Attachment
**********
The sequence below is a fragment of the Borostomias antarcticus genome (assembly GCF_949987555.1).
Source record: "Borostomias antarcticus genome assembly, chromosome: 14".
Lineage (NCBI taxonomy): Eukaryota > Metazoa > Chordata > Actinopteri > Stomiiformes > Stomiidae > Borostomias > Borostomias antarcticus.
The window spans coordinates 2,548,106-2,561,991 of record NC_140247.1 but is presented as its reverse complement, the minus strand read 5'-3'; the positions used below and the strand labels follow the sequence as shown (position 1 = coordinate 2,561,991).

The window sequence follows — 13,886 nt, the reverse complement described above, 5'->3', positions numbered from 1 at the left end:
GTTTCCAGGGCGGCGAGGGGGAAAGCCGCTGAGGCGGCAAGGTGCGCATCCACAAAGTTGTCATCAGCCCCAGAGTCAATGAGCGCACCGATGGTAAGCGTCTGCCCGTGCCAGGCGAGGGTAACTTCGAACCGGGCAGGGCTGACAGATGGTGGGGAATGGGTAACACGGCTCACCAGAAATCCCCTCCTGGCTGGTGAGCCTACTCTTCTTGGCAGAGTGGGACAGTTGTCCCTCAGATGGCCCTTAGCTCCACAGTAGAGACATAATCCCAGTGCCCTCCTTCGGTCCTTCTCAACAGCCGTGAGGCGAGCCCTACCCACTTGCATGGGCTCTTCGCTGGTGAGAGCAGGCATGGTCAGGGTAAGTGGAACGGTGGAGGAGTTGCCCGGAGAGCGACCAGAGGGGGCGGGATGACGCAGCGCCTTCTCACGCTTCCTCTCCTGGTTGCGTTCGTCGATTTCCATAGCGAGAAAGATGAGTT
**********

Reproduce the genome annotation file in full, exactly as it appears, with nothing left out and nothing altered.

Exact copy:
The sequence below is a fragment of the Borostomias antarcticus genome (assembly GCF_949987555.1).
Source record: "Borostomias antarcticus genome assembly, chromosome: 14".
Lineage (NCBI taxonomy): Eukaryota > Metazoa > Chordata > Actinopteri > Stomiiformes > Stomiidae > Borostomias > Borostomias antarcticus.
The window spans coordinates 2,548,106-2,561,991 of record NC_140247.1 but is presented as its reverse complement, the minus strand read 5'-3'; the positions used below and the strand labels follow the sequence as shown (position 1 = coordinate 2,561,991).

The window sequence follows — 13,886 nt, the reverse complement described above, 5'->3', positions numbered from 1 at the left end:
GTTTCCAGGGCGGCGAGGGGGAAAGCCGCTGAGGCGGCAAGGTGCGCATCCACAAAGTTGTCATCAGCCCCAGAGTCAATGAGCGCACCGATGGTAAGCGTCTGCCCGTGCCAGGCGAGGGTAACTTCGAACCGGGCAGGGCTGACAGATGGTGGGGAATGGGTAACACGGCTCACCAGAAATCCCCTCCTGGCTGGTGAGCCTACTCTTCTTGGCAGAGTGGGACAGTTGTCCCTCAGATGGCCCTTAGCTCCACAGTAGAGACATAATCCCAGTGCCCTCCTTCGGTCCTTCTCAACAGCCGTGAGGCGAGCCCTACCCACTTGCATGGGCTCTTCGCTGGTGAGAGCAGGCATGGTCAGGGTAAGTGGAACGGTGGAGGAGTTGCCCGGAGAGCGACCAGAGGGGGCGGGATGACGCAGCGCCTTCTCACGCTTCCTCTCCTGGTTGCGTTCGTCGATTTCCATAGCGAGAAAGATGAGTT